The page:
A major problem that should be covered by the proposals is that of textile waste (an estimated 92 million tonnes are dumped worldwide each year). Extended producer responsibility legislation, which is already in place in countries like France and Sweden, will make companies responsible for paying for the collection, sorting and recycling of textiles. “If there is any real pressure on Extended Producer Responsibility, we will have to move away from disposable fashion, which I think would be an incredibly positive outcome for the industry,” Bergkamp continues.
Greenwashing is also likely to be a key point of contact, with the UK cracking down on false or misleading marketing around a product’s environmental impact, through its Green Claims Code released last year. The EU should also introduce specific labeling guidelines for brands that wish to claim the ecological credentials of a product. “[It’s about] transparency for clients, ”explains Pascale Moreau, founder of Ohana Public Affairs.
The pandemic has also highlighted the need for more protections for garment workers, who have lost their jobs or faced dramatic wage cuts due to billions of dollars in canceled orders. The Garment Workers Protection Act passed in California last October – which guarantees hourly wages for garment workers and holds both manufacturers and brands accountable for wage theft and illegal compensation practices – has created a precedent for greater brand accountability within its supply chain, and it is hoped that proposed EU due diligence legislation will do the same. “The big question is, how rigorous is it going to be? Asks Elizabeth Cline, policy director of the advocacy group Remake. “Will this include this responsibility for brands? Are there real incentives for companies to not only be accountable for human rights, but to change their business behavior to support human rights? “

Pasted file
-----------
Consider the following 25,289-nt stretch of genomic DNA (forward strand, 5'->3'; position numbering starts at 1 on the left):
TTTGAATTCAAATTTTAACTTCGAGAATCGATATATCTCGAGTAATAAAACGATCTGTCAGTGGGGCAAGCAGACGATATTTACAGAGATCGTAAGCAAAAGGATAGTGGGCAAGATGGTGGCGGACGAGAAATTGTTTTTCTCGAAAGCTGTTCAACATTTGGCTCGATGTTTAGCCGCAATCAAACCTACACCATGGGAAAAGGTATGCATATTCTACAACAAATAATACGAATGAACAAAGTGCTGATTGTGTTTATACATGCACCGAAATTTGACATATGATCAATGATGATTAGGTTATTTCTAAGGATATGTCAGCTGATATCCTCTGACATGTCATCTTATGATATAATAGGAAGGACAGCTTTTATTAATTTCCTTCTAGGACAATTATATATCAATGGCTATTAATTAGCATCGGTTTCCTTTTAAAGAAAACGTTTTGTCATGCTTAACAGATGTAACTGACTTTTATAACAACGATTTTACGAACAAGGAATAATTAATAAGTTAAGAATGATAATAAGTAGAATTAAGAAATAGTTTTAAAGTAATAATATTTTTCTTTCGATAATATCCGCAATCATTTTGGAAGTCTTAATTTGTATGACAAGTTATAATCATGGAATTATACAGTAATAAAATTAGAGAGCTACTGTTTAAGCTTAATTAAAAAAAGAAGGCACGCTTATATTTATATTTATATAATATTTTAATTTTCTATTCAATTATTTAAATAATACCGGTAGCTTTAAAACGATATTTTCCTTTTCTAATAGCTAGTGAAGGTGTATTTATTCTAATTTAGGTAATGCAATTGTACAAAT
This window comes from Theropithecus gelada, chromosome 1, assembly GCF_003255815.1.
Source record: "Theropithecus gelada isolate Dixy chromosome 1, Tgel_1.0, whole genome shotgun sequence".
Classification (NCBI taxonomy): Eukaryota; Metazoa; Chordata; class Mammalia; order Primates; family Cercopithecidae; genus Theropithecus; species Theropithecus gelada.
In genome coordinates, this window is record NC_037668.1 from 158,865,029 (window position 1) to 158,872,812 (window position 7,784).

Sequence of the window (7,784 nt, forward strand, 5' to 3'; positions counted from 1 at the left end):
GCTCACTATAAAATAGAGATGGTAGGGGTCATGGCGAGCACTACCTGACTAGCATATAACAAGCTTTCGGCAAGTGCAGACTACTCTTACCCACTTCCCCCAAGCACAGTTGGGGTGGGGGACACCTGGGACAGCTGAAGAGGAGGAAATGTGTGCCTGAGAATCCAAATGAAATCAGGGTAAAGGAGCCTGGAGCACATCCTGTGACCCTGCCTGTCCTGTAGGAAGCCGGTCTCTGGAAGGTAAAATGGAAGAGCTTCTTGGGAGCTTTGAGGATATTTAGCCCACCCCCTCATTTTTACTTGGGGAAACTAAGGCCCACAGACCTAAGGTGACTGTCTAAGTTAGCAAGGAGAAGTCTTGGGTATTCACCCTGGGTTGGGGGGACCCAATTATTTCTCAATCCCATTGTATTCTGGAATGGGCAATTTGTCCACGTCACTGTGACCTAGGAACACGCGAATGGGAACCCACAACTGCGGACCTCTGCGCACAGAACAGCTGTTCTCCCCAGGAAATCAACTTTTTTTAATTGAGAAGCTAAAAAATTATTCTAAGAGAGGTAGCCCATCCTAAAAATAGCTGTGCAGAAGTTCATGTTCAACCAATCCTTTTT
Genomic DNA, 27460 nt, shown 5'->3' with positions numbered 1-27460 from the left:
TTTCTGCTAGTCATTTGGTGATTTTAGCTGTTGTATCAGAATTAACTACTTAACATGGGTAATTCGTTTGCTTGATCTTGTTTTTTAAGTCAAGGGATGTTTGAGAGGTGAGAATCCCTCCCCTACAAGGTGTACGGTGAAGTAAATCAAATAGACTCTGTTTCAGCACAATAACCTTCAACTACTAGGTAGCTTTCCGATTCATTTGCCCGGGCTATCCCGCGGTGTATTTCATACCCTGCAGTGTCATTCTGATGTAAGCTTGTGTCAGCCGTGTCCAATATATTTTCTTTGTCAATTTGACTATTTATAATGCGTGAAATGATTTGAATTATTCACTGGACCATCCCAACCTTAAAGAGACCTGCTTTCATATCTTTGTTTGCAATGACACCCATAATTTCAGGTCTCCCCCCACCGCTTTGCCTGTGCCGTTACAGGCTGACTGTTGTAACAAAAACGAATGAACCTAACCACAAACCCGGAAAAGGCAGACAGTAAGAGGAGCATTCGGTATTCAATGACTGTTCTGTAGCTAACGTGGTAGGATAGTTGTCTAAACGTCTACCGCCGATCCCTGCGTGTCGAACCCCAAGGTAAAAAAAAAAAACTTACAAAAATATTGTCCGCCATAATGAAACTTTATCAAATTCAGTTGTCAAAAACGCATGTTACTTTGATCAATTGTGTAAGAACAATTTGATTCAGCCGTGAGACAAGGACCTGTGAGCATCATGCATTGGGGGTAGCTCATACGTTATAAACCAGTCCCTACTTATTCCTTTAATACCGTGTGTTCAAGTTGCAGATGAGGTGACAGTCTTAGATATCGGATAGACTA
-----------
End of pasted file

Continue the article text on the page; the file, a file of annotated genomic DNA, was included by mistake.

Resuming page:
Of course, even when a law has been passed, it is essential to ensure that it is effectively implemented. “The legislation we’re seeing is really exciting, but it’s also just a very start,” Cline notes. “Obtain these [laws] past is half the battle.
While much of the focus is currently on stricter regulation for the industry, financial incentives – for example, for brands using more environmentally friendly fibers (which the Textile Exchange demands) – will also be essential. “Legislation is incredibly important, but it must be both rewarding and punitive in nature. There have to be both incentives and regulation that go hand in hand to really influence change, ”Bergkamp adds.
Considering the amount of work that is going on right now, there is no doubt that 2022 will be a key year for legislation in the fashion industry. “Covid-19 and the climate crisis have really enabled us to recognize that the problem of overconsumption of fashion and the inherent human rights issues will not be resolved through voluntary efforts,” concludes Ayesha Barenblat, Founder and CEO of Remake. “A lot of the changes we need will come from smart legislation. Watch this place.